The Kingdom of God and His justice:
1.Read Revelation 11;15 (Lasts/Does not last)?
2.Romans 14:17 (Satisfies/Does not satisfy)?
3.John 3:3 (Changes the heart/Does not save the soul)?
4.1 Peter 1:9 (Saves the soul/Does not save the soul)?
The underlying sin of materialism is that it tries to make men’s condition better by changing the environment in which men live without.
On the other hand, the Kingdom of God solves man’s problems by changing the heart of man first and then by changing the environment with help.
Too often the members of the kingdom of God have taken the attitude that the government ought to take care of the physical needs of people while we “save their souls.” Now that you know what kind of justice the kingdom of God offers to men, what do you think about this? Should your congregation be doing anything to make the physical life of people any better?
You know the story of Peter, the first sailor. Let me tell you about the second, whose name was John.
In his early twenties, he made his way to Africa, where he became intrigued with the lucrative slave trade. At age twenty-one, he made his living on the Greyhound, a slave ship crossing the Atlantic Ocean.
John ridiculed the moral and poked fun at the religious. He even made jokes about a book that would eventually help reshape his life: The Imitation of Christ. In fact, he was degrading that book a few hours before his ship sailed into an angry storm.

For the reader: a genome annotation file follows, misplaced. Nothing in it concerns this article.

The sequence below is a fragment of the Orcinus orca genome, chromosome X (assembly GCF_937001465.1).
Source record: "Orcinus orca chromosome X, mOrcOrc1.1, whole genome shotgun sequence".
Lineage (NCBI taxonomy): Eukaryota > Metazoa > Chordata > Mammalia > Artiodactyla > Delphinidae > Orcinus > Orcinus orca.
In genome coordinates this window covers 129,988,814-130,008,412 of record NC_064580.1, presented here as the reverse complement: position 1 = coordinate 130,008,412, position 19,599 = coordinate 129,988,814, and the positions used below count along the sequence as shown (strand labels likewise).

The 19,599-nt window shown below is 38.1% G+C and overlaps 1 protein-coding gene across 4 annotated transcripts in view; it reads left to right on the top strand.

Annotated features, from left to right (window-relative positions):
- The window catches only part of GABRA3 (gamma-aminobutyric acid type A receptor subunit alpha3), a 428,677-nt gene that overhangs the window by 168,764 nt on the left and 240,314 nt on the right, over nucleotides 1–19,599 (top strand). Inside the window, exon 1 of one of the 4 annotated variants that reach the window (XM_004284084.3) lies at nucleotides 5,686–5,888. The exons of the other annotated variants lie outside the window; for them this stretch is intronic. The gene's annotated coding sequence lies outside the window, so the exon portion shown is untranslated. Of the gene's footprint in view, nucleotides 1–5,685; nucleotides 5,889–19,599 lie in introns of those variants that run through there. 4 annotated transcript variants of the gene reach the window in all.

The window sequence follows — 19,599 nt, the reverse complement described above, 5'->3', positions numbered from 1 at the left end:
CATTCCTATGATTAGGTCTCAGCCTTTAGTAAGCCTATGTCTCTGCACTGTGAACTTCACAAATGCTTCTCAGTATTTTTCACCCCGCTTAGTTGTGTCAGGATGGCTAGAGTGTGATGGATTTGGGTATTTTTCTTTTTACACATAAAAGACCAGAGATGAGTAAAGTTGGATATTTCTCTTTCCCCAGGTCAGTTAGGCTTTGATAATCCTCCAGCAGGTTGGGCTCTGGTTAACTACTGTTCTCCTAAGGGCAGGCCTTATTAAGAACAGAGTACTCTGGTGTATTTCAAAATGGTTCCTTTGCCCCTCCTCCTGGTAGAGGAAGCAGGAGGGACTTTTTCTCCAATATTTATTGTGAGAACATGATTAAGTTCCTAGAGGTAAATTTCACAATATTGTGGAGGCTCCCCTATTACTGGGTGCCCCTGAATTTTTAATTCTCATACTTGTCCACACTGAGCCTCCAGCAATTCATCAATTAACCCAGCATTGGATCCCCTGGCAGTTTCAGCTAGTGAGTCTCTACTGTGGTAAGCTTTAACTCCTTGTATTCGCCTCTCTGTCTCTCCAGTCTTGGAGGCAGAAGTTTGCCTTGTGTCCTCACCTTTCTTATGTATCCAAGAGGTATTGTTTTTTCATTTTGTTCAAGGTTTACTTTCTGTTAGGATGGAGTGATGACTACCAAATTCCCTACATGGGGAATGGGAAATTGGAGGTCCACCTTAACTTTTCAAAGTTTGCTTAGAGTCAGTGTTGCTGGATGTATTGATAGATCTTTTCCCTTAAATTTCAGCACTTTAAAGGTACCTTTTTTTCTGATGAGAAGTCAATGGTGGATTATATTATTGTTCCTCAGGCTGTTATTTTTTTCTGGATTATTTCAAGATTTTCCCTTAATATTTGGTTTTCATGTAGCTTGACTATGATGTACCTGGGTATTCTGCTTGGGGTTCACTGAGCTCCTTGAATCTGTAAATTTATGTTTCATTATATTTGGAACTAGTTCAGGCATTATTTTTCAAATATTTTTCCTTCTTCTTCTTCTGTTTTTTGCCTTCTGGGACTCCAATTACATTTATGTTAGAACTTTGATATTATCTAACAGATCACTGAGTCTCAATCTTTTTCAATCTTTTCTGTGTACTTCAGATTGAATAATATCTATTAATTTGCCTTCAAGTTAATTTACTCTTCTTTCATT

That night the waves pummeled the Greyhound….
John worked at the pumps all night. Finally , when his hopes were more battered than the vessel, he threw himself on the salt-water-soaked deck and pleaded, “If this will not do, then Lord have mercy on us all.”
John didn’t deserve mercy, but he received it. The Greyhound and her crew survived.
John never forgot God’s mercy shown on that tempestuous day in the roaring Atlantic. He returned to England where he became a prolific composer.
You’ve sing his songs, like this one:
Amazing grace! how sweet the sound.
That saved a wretch like me!
I once was lost, but now I see.
This slave-trader-turned-songwriter was John Newton.
Along with his hymn writing, he also became a powerful pulpiteer. For nearly fifty years, he filled pulpits and churches with the story of the Savior who meets you and me in the storm.
(From In the Eye of the Storm by Max Lucado)
The Lord hears our prayers and shows great mercy. Take the troubles you face today and wrap them in prayer: “Lord have mercy and teach me to see your way through the storm.”
- Materialism (georgehach.wordpress.com)